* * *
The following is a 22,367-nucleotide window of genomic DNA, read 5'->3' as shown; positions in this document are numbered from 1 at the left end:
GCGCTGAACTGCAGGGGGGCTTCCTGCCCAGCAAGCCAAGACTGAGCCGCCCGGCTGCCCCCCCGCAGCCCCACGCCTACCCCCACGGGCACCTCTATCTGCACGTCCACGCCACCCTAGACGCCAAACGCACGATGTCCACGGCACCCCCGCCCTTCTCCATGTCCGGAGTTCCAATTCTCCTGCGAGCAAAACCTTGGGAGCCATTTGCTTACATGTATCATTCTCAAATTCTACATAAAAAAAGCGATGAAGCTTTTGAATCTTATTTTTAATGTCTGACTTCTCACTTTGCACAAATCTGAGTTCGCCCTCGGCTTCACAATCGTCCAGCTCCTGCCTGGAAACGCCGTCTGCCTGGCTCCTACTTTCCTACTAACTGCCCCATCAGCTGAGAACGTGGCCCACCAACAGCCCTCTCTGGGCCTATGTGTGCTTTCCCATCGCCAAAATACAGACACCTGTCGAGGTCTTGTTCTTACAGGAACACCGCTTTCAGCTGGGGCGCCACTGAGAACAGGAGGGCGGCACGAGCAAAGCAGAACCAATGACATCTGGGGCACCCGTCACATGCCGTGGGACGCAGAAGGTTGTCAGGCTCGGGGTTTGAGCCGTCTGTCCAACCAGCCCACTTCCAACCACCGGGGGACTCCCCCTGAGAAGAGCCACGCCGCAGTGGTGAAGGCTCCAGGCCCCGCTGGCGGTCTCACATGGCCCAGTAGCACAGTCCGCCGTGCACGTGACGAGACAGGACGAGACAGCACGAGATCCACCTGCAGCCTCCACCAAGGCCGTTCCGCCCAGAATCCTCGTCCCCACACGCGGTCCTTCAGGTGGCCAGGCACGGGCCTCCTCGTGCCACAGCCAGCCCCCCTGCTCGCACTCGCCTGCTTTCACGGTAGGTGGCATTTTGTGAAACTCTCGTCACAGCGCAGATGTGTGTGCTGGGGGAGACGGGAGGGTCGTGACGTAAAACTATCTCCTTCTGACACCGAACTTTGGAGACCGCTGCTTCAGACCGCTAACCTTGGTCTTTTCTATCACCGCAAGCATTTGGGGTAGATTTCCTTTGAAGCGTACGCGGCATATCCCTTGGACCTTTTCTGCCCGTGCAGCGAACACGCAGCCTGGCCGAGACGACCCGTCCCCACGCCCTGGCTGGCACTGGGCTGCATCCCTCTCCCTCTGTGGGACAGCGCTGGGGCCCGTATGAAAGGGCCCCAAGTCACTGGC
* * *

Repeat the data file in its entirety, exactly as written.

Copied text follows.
The following is a 22,367-nucleotide window of genomic DNA, read 5'->3' as shown; positions in this document are numbered from 1 at the left end:
GCGCTGAACTGCAGGGGGGCTTCCTGCCCAGCAAGCCAAGACTGAGCCGCCCGGCTGCCCCCCCGCAGCCCCACGCCTACCCCCACGGGCACCTCTATCTGCACGTCCACGCCACCCTAGACGCCAAACGCACGATGTCCACGGCACCCCCGCCCTTCTCCATGTCCGGAGTTCCAATTCTCCTGCGAGCAAAACCTTGGGAGCCATTTGCTTACATGTATCATTCTCAAATTCTACATAAAAAAAGCGATGAAGCTTTTGAATCTTATTTTTAATGTCTGACTTCTCACTTTGCACAAATCTGAGTTCGCCCTCGGCTTCACAATCGTCCAGCTCCTGCCTGGAAACGCCGTCTGCCTGGCTCCTACTTTCCTACTAACTGCCCCATCAGCTGAGAACGTGGCCCACCAACAGCCCTCTCTGGGCCTATGTGTGCTTTCCCATCGCCAAAATACAGACACCTGTCGAGGTCTTGTTCTTACAGGAACACCGCTTTCAGCTGGGGCGCCACTGAGAACAGGAGGGCGGCACGAGCAAAGCAGAACCAATGACATCTGGGGCACCCGTCACATGCCGTGGGACGCAGAAGGTTGTCAGGCTCGGGGTTTGAGCCGTCTGTCCAACCAGCCCACTTCCAACCACCGGGGGACTCCCCCTGAGAAGAGCCACGCCGCAGTGGTGAAGGCTCCAGGCCCCGCTGGCGGTCTCACATGGCCCAGTAGCACAGTCCGCCGTGCACGTGACGAGACAGGACGAGACAGCACGAGATCCACCTGCAGCCTCCACCAAGGCCGTTCCGCCCAGAATCCTCGTCCCCACACGCGGTCCTTCAGGTGGCCAGGCACGGGCCTCCTCGTGCCACAGCCAGCCCCCCTGCTCGCACTCGCCTGCTTTCACGGTAGGTGGCATTTTGTGAAACTCTCGTCACAGCGCAGATGTGTGTGCTGGGGGAGACGGGAGGGTCGTGACGTAAAACTATCTCCTTCTGACACCGAACTTTGGAGACCGCTGCTTCAGACCGCTAACCTTGGTCTTTTCTATCACCGCAAGCATTTGGGGTAGATTTCCTTTGAAGCGTACGCGGCATATCCCTTGGACCTTTTCTGCCCGTGCAGCGAACACGCAGCCTGGCCGAGACGACCCGTCCCCACGCCCTGGCTGGCACTGGGCTGCATCCCTCTCCCTCTGTGGGACAGCGCTGGGGCCCGTATGAAAGGGCCCCAAGTCACTGGC